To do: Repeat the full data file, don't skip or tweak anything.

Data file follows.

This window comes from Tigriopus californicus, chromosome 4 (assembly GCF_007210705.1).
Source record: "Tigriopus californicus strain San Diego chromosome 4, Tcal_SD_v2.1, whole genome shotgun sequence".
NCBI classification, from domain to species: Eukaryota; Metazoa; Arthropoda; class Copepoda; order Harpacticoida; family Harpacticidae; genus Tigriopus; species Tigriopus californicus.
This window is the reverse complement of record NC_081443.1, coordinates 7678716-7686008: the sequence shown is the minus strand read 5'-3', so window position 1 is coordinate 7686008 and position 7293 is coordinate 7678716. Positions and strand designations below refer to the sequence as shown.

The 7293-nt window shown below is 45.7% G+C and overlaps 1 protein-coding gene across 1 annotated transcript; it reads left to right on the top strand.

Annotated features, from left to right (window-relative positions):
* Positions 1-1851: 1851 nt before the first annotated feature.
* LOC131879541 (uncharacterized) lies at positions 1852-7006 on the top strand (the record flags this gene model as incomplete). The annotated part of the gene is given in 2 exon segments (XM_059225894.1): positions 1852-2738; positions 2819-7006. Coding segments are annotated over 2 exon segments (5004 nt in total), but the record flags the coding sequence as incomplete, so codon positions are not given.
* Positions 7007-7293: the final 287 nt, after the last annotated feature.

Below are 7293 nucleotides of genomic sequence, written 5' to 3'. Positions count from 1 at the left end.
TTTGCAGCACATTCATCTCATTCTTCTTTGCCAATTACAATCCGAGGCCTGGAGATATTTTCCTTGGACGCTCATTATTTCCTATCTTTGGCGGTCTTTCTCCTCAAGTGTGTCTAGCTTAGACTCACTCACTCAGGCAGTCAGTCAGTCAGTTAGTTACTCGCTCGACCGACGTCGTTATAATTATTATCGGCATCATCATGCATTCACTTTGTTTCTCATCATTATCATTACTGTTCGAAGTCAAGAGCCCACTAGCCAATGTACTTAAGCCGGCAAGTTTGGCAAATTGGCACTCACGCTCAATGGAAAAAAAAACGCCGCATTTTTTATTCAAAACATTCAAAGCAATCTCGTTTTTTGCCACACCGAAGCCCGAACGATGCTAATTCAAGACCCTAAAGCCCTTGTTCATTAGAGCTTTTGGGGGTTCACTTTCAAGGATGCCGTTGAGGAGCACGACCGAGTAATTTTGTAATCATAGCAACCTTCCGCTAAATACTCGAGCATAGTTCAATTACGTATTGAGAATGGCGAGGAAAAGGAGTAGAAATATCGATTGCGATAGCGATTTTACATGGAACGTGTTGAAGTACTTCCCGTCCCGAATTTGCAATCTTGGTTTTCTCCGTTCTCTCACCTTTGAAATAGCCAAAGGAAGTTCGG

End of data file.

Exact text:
This window comes from Tigriopus californicus, chromosome 4 (assembly GCF_007210705.1).
Source record: "Tigriopus californicus strain San Diego chromosome 4, Tcal_SD_v2.1, whole genome shotgun sequence".
NCBI classification, from domain to species: Eukaryota; Metazoa; Arthropoda; class Copepoda; order Harpacticoida; family Harpacticidae; genus Tigriopus; species Tigriopus californicus.
This window is the reverse complement of record NC_081443.1, coordinates 7678716-7686008: the sequence shown is the minus strand read 5'-3', so window position 1 is coordinate 7686008 and position 7293 is coordinate 7678716. Positions and strand designations below refer to the sequence as shown.

The 7293-nt window shown below is 45.7% G+C and overlaps 1 protein-coding gene across 1 annotated transcript; it reads left to right on the top strand.

Annotated features, from left to right (window-relative positions):
* Positions 1-1851: 1851 nt before the first annotated feature.
* LOC131879541 (uncharacterized) lies at positions 1852-7006 on the top strand (the record flags this gene model as incomplete). The annotated part of the gene is given in 2 exon segments (XM_059225894.1): positions 1852-2738; positions 2819-7006. Coding segments are annotated over 2 exon segments (5004 nt in total), but the record flags the coding sequence as incomplete, so codon positions are not given.
* Positions 7007-7293: the final 287 nt, after the last annotated feature.

Below are 7293 nucleotides of genomic sequence, written 5' to 3'. Positions count from 1 at the left end.
TTTGCAGCACATTCATCTCATTCTTCTTTGCCAATTACAATCCGAGGCCTGGAGATATTTTCCTTGGACGCTCATTATTTCCTATCTTTGGCGGTCTTTCTCCTCAAGTGTGTCTAGCTTAGACTCACTCACTCAGGCAGTCAGTCAGTCAGTTAGTTACTCGCTCGACCGACGTCGTTATAATTATTATCGGCATCATCATGCATTCACTTTGTTTCTCATCATTATCATTACTGTTCGAAGTCAAGAGCCCACTAGCCAATGTACTTAAGCCGGCAAGTTTGGCAAATTGGCACTCACGCTCAATGGAAAAAAAAACGCCGCATTTTTTATTCAAAACATTCAAAGCAATCTCGTTTTTTGCCACACCGAAGCCCGAACGATGCTAATTCAAGACCCTAAAGCCCTTGTTCATTAGAGCTTTTGGGGGTTCACTTTCAAGGATGCCGTTGAGGAGCACGACCGAGTAATTTTGTAATCATAGCAACCTTCCGCTAAATACTCGAGCATAGTTCAATTACGTATTGAGAATGGCGAGGAAAAGGAGTAGAAATATCGATTGCGATAGCGATTTTACATGGAACGTGTTGAAGTACTTCCCGTCCCGAATTTGCAATCTTGGTTTTCTCCGTTCTCTCACCTTTGAAATAGCCAAAGGAAGTTCGG